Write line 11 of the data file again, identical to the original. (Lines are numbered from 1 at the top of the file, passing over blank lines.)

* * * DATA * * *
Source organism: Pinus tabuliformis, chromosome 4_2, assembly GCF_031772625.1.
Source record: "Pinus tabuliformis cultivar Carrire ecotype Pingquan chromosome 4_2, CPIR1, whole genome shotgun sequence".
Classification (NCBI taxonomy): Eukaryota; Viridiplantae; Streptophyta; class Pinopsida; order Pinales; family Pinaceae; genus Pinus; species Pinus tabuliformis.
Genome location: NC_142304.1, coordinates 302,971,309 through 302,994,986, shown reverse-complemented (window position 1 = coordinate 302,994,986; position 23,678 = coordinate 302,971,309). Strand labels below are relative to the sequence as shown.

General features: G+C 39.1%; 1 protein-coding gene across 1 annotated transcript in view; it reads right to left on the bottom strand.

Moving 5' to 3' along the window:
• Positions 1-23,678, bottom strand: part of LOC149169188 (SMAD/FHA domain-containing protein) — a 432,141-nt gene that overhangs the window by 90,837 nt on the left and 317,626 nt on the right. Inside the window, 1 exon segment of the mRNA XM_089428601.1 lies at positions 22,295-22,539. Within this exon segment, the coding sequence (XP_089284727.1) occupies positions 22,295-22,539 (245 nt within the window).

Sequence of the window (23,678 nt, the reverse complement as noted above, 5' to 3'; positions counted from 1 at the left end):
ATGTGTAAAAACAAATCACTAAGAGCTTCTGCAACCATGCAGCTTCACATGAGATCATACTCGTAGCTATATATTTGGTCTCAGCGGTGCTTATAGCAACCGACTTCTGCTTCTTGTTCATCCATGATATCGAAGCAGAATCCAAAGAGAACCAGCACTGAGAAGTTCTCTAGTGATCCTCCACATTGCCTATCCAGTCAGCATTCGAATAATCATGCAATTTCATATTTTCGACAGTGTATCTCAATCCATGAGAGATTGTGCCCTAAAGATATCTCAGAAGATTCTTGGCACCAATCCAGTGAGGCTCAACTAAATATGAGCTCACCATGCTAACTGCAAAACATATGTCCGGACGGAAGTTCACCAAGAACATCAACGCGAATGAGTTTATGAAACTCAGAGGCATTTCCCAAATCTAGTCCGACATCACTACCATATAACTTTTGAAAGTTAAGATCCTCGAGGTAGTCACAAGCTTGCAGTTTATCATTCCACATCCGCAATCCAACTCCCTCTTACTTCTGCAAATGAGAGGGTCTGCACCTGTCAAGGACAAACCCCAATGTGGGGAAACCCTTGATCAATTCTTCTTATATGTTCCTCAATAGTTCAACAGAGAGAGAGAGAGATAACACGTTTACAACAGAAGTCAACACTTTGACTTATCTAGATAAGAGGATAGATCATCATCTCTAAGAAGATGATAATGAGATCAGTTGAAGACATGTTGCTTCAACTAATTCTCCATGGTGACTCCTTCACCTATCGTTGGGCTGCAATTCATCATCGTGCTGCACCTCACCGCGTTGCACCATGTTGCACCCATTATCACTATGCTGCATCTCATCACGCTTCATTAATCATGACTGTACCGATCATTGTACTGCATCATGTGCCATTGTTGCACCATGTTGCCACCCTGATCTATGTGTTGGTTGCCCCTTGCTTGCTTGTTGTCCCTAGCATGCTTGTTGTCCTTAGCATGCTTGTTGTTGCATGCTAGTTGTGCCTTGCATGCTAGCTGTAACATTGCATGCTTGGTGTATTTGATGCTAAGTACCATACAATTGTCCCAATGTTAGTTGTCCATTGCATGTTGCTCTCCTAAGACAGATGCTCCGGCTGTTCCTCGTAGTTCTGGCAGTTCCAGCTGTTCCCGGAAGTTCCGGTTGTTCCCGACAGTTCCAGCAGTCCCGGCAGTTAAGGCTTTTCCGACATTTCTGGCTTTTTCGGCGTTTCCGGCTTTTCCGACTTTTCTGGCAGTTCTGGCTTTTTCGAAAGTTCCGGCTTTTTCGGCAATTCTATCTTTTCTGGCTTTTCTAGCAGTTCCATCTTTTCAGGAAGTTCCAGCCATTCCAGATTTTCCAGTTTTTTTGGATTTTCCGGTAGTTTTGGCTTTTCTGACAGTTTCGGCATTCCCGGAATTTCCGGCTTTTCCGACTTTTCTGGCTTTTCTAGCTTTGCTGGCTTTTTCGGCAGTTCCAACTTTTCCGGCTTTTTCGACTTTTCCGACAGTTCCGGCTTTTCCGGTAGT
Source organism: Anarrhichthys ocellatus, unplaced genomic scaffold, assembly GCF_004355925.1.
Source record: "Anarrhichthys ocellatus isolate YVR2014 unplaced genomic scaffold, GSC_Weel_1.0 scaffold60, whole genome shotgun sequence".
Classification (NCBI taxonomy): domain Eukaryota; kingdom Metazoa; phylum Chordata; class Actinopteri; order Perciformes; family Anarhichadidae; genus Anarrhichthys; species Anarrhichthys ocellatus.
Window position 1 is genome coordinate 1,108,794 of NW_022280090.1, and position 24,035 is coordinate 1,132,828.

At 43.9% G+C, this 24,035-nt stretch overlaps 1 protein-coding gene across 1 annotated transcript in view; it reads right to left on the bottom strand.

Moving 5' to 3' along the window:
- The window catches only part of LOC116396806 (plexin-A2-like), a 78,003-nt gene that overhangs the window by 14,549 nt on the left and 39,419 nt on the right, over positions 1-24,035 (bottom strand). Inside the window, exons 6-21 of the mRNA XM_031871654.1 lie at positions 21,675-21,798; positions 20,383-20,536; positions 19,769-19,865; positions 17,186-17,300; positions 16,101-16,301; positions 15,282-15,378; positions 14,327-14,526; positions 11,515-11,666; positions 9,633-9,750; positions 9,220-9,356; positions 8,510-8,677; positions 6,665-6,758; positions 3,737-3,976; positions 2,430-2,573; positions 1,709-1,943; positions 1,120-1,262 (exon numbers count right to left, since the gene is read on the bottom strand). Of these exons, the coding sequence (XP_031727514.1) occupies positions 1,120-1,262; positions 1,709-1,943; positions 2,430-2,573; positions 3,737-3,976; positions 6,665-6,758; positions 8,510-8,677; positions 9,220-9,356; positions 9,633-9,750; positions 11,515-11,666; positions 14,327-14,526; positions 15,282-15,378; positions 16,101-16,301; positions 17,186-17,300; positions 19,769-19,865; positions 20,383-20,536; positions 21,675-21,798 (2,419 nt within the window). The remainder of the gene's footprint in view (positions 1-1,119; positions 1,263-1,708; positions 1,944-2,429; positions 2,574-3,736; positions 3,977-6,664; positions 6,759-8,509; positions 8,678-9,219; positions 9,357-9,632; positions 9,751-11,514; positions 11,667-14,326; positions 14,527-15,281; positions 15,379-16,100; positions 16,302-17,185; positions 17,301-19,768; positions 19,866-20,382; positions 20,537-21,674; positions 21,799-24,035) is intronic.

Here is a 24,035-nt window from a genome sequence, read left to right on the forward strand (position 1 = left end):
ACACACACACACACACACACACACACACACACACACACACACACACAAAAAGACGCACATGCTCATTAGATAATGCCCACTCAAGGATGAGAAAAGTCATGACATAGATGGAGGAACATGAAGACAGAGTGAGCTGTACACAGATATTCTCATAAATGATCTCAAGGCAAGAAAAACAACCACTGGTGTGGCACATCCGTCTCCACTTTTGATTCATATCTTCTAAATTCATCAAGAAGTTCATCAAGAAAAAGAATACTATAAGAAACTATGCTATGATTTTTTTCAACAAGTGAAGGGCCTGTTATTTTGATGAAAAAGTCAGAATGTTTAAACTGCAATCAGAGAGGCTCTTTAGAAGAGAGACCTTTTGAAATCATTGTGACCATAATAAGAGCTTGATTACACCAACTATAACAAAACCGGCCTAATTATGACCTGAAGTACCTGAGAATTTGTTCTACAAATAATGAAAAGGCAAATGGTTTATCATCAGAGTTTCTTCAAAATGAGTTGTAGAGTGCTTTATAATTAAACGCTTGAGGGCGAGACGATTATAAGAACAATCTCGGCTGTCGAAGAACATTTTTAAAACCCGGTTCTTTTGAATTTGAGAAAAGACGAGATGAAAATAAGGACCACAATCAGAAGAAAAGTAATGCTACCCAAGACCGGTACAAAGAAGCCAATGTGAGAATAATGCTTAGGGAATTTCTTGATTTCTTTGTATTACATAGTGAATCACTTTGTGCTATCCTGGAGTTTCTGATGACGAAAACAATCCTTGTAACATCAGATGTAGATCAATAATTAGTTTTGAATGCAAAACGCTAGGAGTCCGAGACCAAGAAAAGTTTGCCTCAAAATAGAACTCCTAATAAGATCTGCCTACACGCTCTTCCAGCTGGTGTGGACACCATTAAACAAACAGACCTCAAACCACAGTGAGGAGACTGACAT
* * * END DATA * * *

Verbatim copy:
Source record: "Anarrhichthys ocellatus isolate YVR2014 unplaced genomic scaffold, GSC_Weel_1.0 scaffold60, whole genome shotgun sequence".